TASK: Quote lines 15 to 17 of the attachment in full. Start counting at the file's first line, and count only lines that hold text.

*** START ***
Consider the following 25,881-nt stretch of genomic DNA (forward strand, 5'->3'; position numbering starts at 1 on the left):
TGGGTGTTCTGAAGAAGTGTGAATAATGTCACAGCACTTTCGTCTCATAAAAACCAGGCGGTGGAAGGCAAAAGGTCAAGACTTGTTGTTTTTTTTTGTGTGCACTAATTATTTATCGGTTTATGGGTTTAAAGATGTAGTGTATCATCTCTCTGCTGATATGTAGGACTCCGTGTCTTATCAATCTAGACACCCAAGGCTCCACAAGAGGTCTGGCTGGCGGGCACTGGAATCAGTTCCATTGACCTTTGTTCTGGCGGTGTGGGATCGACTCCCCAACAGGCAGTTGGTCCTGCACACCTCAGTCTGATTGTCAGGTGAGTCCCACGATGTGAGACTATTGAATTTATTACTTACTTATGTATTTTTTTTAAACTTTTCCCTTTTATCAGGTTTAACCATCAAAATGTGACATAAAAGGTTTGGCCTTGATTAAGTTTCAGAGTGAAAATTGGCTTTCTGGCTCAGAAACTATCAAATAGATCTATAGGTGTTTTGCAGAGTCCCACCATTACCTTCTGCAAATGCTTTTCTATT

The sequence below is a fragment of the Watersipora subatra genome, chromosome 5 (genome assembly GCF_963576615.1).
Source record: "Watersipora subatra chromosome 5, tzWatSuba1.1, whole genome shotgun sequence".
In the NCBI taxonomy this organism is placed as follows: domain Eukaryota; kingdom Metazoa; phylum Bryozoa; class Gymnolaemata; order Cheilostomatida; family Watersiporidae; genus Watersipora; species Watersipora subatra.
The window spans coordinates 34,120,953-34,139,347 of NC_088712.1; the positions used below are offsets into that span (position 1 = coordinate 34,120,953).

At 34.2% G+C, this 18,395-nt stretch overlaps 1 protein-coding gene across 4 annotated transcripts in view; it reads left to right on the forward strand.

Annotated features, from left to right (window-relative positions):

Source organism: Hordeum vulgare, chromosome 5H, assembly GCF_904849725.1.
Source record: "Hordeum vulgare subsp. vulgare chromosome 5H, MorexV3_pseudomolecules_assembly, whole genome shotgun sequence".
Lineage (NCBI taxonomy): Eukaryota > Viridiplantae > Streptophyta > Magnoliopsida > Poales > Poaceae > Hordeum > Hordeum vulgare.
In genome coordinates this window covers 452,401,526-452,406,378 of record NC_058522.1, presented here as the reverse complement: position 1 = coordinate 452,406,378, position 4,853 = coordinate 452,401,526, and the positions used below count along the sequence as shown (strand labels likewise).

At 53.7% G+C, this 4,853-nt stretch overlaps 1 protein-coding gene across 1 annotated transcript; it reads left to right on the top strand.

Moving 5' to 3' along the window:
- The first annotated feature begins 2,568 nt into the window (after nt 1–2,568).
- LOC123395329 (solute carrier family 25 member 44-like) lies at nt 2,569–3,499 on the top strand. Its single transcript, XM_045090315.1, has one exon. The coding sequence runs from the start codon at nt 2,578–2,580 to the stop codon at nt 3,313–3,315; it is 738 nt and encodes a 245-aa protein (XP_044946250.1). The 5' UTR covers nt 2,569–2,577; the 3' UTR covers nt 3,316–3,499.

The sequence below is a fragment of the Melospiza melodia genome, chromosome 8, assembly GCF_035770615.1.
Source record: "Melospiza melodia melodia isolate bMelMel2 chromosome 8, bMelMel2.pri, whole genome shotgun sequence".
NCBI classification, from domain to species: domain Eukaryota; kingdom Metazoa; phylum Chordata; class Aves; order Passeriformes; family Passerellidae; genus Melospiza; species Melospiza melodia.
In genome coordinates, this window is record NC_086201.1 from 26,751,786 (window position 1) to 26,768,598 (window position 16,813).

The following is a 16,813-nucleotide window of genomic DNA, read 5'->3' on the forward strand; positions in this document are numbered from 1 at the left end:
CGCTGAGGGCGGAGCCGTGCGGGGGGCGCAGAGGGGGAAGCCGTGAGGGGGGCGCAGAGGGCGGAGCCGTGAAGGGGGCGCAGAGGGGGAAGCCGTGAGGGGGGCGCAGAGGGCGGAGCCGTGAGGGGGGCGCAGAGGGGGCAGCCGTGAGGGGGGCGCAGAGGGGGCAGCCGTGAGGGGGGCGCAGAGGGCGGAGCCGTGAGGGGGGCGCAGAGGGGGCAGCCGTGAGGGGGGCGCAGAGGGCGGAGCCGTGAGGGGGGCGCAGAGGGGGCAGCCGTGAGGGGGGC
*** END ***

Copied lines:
- The first annotated feature begins 2,568 nt into the window (after nt 1–2,568).
- LOC123395329 (solute carrier family 25 member 44-like) lies at nt 2,569–3,499 on the top strand. Its single transcript, XM_045090315.1, has one exon. The coding sequence runs from the start codon at nt 2,578–2,580 to the stop codon at nt 3,313–3,315; it is 738 nt and encodes a 245-aa protein (XP_044946250.1). The 5' UTR covers nt 2,569–2,577; the 3' UTR covers nt 3,316–3,499.

The sequence below is a fragment of the Melospiza melodia genome, chromosome 8, assembly GCF_035770615.1.